In Iowa, Clinton Calls Bush Reckless
Monday, January 29, 2007
DAVENPORT, Iowa, Jan. 28 -- Sen. Hillary Rodham Clinton (D-N.Y.), toughening her tone during a second day of campaigning in Iowa, accused President Bush of trying to pass the problems in Iraq on to the next president and described his actions as "the height of irresponsibility."
"The president has said this is going to be left to his successor. He has said that on more than one occasion," Clinton said during a town hall meeting here Sunday morning. "I really resent it. This was his decision to go to war."
Her comment quickly reverberated at the White House, where a spokesman issued a statement denouncing Clinton for a "partisan attack that sends the wrong message to our troops, our enemies and the Iraqi people."
Clinton, still relatively new to the presidential race, got a glimpse of how direct and inquisitive Iowa voters can be as she faced questions about her failed health-care plan in the 1990s and her ability to confront foreign threats. But she appeared prepared for the interrogation and showed a flash of humor as well.
Asked by a voter what qualified her to handle leaders from countries such as Iran and North Korea, Clinton began her reply, then stopped and, for effect, repeated the question.
"What in my background equips me to deal with evil and bad men?" she said wryly, prompting peals of laughter from the audience. She had begun with a reference to Osama bin Laden, but the crowd's reaction suggested they thought her experience with "bad men" involved someone other than the terrorist leader.
In a news conference later that day, Clinton tried to avoid explaining which "bad men" she had been referring to, initially insisting that she had simply repeated the audience member's question.
Minutes later, though, she acknowledged she had been showing her playful side. "I thought I was funny," she said, chiding reporters who pressed her on the remark. "You know, you guys keep telling me to lighten up. I get a little fun-
ny, and now I'm being psychoanalyzed."
Clinton has sought to strike a balance during her first days as a presidential candidate, between proving her toughness and revealing her personality after years of being closely guarded in public. She dropped nuggets from her personal biography -- comparing her high school in Illinois to ones she visited in Iowa and casually referring to her husband as "this guy from Arkansas" -- into lengthy and detailed discourses about public policy.
More than questions on Iraq, Clinton heard repeated questions Sunday morning about health care, a subject that was once a liability for her but that she is now seeking to turn into an asset. One voter asked her bluntly what happened when she and her husband, former president Bill Clinton, tried to expand coverage in 1993-1994 and what she intended to do now to reach that goal.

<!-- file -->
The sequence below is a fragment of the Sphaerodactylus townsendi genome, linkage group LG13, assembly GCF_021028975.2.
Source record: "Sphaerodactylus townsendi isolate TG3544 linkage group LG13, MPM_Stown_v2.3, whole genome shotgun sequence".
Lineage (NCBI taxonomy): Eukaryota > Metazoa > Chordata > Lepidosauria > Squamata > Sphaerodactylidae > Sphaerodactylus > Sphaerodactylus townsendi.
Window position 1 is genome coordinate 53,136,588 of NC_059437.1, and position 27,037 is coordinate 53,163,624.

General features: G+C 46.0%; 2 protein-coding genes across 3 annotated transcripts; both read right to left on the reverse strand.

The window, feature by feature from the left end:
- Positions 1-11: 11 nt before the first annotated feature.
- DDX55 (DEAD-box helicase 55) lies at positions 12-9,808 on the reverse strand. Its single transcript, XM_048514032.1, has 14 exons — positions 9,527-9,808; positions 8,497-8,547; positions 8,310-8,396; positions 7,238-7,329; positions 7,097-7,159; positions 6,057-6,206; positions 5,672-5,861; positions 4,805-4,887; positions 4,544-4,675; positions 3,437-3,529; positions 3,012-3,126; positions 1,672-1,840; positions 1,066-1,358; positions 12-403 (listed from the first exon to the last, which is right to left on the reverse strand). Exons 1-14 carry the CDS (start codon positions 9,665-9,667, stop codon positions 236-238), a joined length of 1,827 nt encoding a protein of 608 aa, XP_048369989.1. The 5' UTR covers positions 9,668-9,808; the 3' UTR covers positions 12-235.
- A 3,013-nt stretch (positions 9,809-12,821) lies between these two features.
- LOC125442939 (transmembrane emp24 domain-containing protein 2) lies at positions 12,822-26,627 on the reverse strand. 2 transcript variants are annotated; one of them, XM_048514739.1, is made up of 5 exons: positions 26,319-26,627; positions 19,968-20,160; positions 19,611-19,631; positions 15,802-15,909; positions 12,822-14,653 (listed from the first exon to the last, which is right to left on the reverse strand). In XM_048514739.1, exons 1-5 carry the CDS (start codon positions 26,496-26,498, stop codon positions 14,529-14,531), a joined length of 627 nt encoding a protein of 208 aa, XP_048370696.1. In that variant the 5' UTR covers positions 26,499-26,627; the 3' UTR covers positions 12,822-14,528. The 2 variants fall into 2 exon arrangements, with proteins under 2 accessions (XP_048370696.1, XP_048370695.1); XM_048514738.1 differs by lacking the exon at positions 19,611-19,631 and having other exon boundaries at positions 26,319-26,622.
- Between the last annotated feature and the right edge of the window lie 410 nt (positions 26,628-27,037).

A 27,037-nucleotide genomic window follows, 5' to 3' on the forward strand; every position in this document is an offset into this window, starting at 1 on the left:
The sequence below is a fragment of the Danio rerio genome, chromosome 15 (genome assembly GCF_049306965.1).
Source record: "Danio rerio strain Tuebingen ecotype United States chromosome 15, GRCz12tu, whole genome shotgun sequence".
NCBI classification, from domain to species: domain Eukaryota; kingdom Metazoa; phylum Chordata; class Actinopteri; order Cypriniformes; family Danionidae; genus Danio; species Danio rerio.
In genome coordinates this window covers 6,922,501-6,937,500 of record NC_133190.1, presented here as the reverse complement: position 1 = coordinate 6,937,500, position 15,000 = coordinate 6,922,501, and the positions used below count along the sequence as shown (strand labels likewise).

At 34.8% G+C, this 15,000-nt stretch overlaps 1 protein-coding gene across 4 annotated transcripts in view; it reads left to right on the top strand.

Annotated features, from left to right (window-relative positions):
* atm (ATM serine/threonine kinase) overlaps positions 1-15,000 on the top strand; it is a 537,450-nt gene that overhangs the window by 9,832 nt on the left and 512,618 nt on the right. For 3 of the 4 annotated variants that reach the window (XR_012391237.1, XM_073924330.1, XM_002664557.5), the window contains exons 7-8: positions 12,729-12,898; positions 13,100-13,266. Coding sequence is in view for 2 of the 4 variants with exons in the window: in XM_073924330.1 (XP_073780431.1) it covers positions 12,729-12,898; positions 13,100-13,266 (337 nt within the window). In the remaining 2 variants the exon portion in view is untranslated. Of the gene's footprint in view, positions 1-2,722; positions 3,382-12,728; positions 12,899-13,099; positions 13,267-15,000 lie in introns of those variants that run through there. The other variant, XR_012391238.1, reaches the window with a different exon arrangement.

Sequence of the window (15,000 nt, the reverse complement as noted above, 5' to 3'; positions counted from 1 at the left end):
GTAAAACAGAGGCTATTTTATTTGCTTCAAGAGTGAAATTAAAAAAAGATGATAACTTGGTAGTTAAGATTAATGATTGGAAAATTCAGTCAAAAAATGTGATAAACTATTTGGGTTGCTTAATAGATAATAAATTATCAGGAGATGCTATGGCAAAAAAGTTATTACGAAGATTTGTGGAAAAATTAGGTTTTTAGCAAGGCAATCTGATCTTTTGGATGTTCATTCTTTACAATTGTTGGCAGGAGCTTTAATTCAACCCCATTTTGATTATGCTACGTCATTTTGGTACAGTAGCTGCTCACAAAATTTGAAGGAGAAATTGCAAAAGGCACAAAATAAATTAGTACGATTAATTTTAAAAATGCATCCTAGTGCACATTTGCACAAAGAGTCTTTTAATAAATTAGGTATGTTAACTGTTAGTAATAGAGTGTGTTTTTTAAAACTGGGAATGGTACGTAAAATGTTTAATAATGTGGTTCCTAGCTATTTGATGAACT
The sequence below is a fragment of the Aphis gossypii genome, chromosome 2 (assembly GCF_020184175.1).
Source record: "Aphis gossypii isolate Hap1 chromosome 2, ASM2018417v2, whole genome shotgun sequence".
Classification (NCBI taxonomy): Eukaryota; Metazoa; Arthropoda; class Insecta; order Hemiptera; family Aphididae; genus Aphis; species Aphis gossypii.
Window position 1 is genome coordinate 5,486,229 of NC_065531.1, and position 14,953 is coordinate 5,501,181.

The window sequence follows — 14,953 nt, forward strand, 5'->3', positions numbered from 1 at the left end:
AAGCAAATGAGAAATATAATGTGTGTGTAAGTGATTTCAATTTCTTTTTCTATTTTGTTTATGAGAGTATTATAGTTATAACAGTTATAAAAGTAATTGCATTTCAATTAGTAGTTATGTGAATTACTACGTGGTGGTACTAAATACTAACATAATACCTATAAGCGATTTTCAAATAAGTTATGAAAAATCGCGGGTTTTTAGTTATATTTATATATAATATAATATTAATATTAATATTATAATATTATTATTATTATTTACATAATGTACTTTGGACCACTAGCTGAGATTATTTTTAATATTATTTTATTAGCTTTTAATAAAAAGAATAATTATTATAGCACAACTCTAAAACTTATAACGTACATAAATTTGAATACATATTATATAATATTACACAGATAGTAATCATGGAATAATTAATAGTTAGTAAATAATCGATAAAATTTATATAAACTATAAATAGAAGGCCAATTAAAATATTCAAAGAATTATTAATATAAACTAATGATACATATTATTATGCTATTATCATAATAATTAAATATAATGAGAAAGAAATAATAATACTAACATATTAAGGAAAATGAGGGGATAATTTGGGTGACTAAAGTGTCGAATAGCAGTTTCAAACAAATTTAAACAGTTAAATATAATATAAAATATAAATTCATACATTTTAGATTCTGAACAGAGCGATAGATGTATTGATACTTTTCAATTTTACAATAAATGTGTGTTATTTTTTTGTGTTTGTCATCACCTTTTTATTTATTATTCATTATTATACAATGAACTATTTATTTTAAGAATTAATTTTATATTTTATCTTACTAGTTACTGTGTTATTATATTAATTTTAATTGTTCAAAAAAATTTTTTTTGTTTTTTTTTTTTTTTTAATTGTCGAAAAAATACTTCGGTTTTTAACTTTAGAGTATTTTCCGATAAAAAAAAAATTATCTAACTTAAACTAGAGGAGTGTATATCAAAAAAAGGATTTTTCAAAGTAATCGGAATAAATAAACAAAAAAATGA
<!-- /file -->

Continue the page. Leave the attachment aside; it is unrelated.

"It's a fair question," Clinton replied, "because everybody who cares about this issue -- which is nearly everybody in the country -- knows that we tried very hard in '93-'94 and we could not put together the political consensus that we needed to make changes."
What followed was a 10-minute explanation of why the Clintons had failed then, how the problem has grown worse in the subsequent years and why she is not ready to outline in any detail her plan for the future. ("I'm not ready to be specific until I hear from people," she said.)
In keeping with her expressed desire to hold a "conversation with Iowans," Clinton asked at one point for a show of hands from the audience to see how many would prefer employer-based health insurance, how many would prefer a system in which individuals purchased insurance, with help from the government if necessary, and how many would prefer a system modeled on Medicare.
The audience overwhelmingly favored moving toward a Medicare-like system for all Americans. But Clinton, recalling the famous "Harry and Louise" ads run by opponents of her early-'90s health-care plan, warned that until there is greater political consensus, the same kind of attacks could sink any new efforts to provide universal coverage.
"I've been through this, so I know how hard it's going to be," she said.
On Iraq, Clinton continued to explain her 2002 vote authorizing the war in Iraq without apologizing for it, saying that even at the time, "I said this is not a vote for preemptive war." She said she opposes Bush's plan to send more troops to Iraq and favors capping the number of troops at the level it was on Jan. 1.
Traveling in an eight-car entourage that included her campaign manager, her deputy campaign manager, her Iowa director, four communications strategists and a cluster of Secret Service agents, Clinton made several attempts over the weekend at mingling with Iowa voters in small gatherings, including at a house party in Cedar Rapids on Saturday night.
After two days in Iowa, Clinton flew to Florida for a meeting with labor organizers and was scheduled for a stop in Texas on Senate business before returning to Washington on Monday night. Next weekend, she makes her first trip to New Hampshire, the first early-primary state.